Challenge Pose: Funky Pincha

Avatar:
Author:
Publish date:
Social count:
42
Kathryn Budig Funky Pincha Mayurasana

Welcome to the most challenging Challenge Pose yet. This posture is lovingly referred to as Funky Pincha, which is a hybrid blend of Pincha Mayurasana and Tripod Headstand. The past two weeks have been dedicated to these two poses. My request is that you visit the past two posts and become extremely familiar with each posture and its prep poses. Remember as you learn that there is absolutely no rush. I often have students take some serious tumbles or experience major road bumps on their first try toward an advanced pose. They often get frustrated and want to know why they can't do it. I tell them plain and simple--because it's advanced and you've never tried to do it before. Oh yes, and that yoga is here to keep us humble and remember that all good things come to those who trust and practice patience.

Take your time to build the strength and foundation you need to step forward into these funkier variations. Remember, a huge goal of yoga is ahimsa, or non-violence to the body. It can also translate to patience--trusting that your body will perform advanced asanas not necessarily when you want it to, but once it is truly aligned, strong, and ready. Once you are practicing both Pincha Mayurasana and Tripod with ease, then it's time to funk it up.

Step one and two of this challenge are fine to work in collaboration with the past two weeks, but please save the final touches for days where you are feeling strong, supported and, well, funky.

Step One:

Make that Plank funky.


The major key to this pose is the set up of the arms. Start on your hands and knees. Place the right forearm down as if preparing for Pincha Mayurasana. Take the left palm flat so that the fingertips are inline with the right elbow. The arms are shoulder-width apart. Bend the left elbow to a 90-degree angle just like in Chaturanga: elbow over wrist, shoulder head inline with elbow. Straighten one leg at a time until you are in (Funky) Plank. Keep the gaze forward to extend the chest, hug the left elbow in over the wrist as the right shoulder head continues to lift. Scoop the tailbone, lift the kneecaps, and extend through the heels. Take 8 breaths and then rest in Child's Pose. Reverse the arm positioning and repeat these actions.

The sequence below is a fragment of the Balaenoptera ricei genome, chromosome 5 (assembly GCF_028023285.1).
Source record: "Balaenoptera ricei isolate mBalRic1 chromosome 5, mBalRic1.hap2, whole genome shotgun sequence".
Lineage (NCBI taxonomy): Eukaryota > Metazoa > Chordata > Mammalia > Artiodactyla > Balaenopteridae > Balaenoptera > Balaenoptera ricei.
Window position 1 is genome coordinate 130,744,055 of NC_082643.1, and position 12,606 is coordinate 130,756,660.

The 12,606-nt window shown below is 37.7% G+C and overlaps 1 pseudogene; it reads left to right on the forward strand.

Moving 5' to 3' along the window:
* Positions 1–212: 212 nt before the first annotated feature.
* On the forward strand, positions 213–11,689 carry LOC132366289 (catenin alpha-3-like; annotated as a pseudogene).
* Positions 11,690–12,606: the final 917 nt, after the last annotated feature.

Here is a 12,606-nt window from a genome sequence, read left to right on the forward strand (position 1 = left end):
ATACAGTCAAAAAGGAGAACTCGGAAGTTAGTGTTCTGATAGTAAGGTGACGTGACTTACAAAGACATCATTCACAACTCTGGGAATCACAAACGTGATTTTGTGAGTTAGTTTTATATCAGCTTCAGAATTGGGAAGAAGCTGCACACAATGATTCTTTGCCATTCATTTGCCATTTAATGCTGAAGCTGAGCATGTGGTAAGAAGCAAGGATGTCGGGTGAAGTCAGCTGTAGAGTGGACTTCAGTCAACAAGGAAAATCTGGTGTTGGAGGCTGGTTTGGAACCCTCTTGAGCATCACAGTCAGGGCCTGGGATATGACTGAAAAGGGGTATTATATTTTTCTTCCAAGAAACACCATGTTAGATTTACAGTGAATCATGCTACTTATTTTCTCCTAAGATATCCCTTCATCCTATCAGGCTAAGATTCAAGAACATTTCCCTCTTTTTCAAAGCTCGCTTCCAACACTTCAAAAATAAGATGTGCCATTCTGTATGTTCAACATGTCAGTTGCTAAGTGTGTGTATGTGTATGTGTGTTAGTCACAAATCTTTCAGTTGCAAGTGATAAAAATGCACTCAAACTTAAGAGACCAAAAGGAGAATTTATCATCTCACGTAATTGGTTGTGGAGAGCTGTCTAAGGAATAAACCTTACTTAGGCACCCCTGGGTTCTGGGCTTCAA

Step Two:

Quake-proof your building!

You know the set-up for your arms, now we have to test bearing weight. Start on your hands and knees again and repeat the arm set up from your Funky Plank. Curl the toes under, straighten the legs, and lift the hips. Walk the toes in toward the elbows, lifting your tail into Dolphin. Notice what happens as you get closer to your arms--the likelihood of the shoulders collapsing and tripod arm buckling are strong. This being said, with every breath remind yourself, "Pincha shoulder lifts, Tripod elbow hugs in." These constant reminders will keep the upper back solid and ready for the company of the inversion. Try 8 breaths held in your Funky Dolphin. You may stick with this step for quite some time before you add on. Make sure you can keep the lift and hug of the arms with a calm 8 breaths before you do. This will ensure safety and well-being in the pose!

Step Three:

Bust a move!




From Dolphin, lift the left foot off the ground and lightly place the bent knee onto the left tricep. Pull the heel tight toward your bottom and spread the toes. Continue to lift the hips high, balancing on the ball of the back foot and, if possible, balancing only on the big toe of the back leg. Keep reminding the left elbow to hug in to support the weight of the knee. Gently press the tricep into the knee to prevent from collapsing into the chest. Breathe for 8 breaths and rest or continue onto . . .


. . . the arm balance! Keeping the hips lifting high, walk the back foot in towards the right elbow until you reach your edge. Tilt the hips toward the shoulders and pull from the lower belly to lift the back foot off the ground. You may focus on simply hovering the foot, or continue the line of energy and extend the rear leg up and back as if you were trying to push someone away with the ball of the foot. Take a few breaths then come down and rest in Child's Pose.

Step Four:

Take a trip to Funkytown!


It is possible to enter Funky Pincha from the step before, but this requires a great amount of lower belly strength and shoulder stability. The more approachable entrance comes from the Dolphin variation. Walk the feet in as far as your body will comfortably go without collapsing into the upper back. Lift the right leg (opposite of the Tripod arm) up into the air, reaching like a Standing Split. Re-affirm the work of the shoulder--Tripod elbow in, Pincha shoulder lifting. Take small controlled kicks off the bottom foot toward the full inversion. Try not to donkey kick. The harder you kick, the more likely it is to collapse in the base. That being said, be very patient with this pose and trust that it will come when it should! Be safe and enjoy the challenge! Also, please practice this posture at the wall in the beginning--it's a bit like dealing with the Tower of Pisa, so dive into exploration and possibility.

Kathryn Budig is a Yogi, Yoga Teacher, Writer, philanthropistHuffington PostElephant JournalMindBodyGreen + Yoga Journal blogger, Foodie and lover of her dog. Follower her on Twitter and Facebook or on her site.